“For me, this was a story of grit and grace,” said Martin. “The ideas are there; they just need the resources.”
Blake Slonecker, chair of Humanities at Heritage and a member of the RADLab design team, said one of his goals for his students in any learning experience is that they leave asking different questions than when they started. For one Whitman student, that meant overcoming a fear of the homeless and being willing to see them as a people with a story of their own. For Heritage students, it was transforming the way they saw the power of digital technology to produce words and images that told a story in ways that can impact hearts and minds for change.
“During the very last few days, we got together with the Whitman students, and we watched all of the videos,” said Sanchez. “And even from the people in my small group, I learned so much I didn’t know.”
Getting students interested in science is always a challenge, but HU assistant biology professor Dr. Bob Kao may have developed a new way to pique the curiosity of pupils. He’s developed an innovative assignment called a “quizfolio.” What exactly is a quizfolio? It’s a blend of a quiz and mini-portfolio, and the Yes We Must Coalition ran a story on the concept in its newsletter. Click here to read the full story.
Heritage University faculty member named Distinguished Nurse of the Year
Toppenish, Wash. – The March of Dimes’ Washington state chapter has named Heritage University Assistant Nursing Professor Anita Shoup as Distinguished Nurse of the Year. With this award, the March of Dimes recognizes Dr. Shoup for having a lasting positive impact on the nursing profession in Washington state.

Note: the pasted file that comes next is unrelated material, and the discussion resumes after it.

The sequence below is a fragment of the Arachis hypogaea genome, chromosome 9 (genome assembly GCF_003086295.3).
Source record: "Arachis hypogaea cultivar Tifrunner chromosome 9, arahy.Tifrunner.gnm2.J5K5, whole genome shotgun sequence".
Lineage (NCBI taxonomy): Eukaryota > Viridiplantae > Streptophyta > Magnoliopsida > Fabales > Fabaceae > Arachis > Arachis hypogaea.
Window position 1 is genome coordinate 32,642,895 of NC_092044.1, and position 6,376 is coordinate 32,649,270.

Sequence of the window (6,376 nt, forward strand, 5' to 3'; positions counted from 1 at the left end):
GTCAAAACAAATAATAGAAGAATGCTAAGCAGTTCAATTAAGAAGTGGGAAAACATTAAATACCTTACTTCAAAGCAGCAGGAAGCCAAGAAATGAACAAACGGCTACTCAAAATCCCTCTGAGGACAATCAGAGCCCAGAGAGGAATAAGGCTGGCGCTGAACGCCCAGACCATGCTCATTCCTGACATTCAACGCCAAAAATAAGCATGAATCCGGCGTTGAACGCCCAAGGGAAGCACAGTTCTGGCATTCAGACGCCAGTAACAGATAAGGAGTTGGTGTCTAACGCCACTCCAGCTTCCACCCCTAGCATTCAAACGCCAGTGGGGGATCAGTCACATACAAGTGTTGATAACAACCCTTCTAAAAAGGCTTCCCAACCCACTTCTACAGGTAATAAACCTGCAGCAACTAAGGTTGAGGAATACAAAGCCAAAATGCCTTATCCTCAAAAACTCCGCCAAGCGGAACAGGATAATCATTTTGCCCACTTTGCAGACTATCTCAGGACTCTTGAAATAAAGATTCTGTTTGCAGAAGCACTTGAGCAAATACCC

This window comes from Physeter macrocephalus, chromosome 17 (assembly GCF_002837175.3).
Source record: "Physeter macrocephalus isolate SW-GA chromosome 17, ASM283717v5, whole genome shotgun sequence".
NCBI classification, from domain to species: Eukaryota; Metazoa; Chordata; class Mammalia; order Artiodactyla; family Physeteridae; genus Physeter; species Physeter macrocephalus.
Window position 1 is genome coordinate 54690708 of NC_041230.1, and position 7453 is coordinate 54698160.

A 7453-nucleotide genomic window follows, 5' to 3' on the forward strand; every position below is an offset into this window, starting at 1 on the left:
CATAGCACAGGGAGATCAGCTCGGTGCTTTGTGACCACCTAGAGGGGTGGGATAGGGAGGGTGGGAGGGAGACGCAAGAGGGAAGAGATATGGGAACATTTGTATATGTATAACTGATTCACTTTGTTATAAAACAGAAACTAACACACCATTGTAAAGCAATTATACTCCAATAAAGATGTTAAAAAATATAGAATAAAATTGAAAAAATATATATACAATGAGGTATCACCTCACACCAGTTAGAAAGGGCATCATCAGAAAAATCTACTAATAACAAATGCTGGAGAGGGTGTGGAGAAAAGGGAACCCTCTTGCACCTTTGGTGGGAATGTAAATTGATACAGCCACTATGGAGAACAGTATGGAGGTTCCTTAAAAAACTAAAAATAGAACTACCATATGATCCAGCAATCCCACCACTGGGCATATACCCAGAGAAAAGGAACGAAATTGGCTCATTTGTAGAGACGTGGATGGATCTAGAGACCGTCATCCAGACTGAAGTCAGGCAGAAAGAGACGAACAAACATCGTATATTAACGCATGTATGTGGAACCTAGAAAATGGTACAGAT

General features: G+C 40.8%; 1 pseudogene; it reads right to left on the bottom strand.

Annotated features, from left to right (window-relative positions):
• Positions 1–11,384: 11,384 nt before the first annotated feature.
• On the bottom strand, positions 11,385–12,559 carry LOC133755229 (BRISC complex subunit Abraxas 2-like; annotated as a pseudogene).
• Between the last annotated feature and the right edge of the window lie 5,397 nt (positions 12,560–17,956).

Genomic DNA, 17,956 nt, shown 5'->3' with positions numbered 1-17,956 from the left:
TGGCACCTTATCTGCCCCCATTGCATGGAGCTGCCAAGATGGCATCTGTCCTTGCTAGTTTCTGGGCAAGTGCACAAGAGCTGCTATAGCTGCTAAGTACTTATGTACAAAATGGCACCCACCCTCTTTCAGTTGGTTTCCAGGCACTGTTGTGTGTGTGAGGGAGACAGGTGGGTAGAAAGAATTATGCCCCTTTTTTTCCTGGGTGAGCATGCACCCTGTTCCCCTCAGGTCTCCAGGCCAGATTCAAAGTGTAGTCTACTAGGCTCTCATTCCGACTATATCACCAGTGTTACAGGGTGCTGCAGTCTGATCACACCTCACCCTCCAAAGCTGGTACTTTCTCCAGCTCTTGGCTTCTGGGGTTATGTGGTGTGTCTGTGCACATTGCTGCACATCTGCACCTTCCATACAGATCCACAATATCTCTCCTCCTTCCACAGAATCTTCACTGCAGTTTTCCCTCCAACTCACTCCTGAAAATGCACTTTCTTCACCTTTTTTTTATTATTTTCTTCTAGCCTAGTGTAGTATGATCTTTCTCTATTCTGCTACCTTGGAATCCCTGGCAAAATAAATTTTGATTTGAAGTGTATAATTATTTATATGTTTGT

Dr. Shoup has nearly 40 years of experience as a clinical nurse specialist and is a founding member of the Washington State Council of Perioperative Nurses, an organization now in its 28thyear. Dr. Christina Nyirati, the director of the bachelor of science in nursing (BSN) program at Heritage, said Shoup has played an important role in developing, implementing and evaluating the BSN’s curriculum. “The dedication she’s shown in working as a nurse, influencing healthcare policy and training our students for excellence in nursing makes her a perfect choice for recognition as Distinguished Nurse of the Year,” said Nyirati.
Dr. Shoup, Dr. Nyirati and sixteen BSN students from Heritage attended the March of Dimes ceremony in Seattle last month where Shoup received the award. “While I was surprised, humbled and honored to win, I felt it was more important that the students who were there got the chance to engage in professional networking and celebrate outstanding nurses who care for patients day in and day out,” said Dr. Shoup.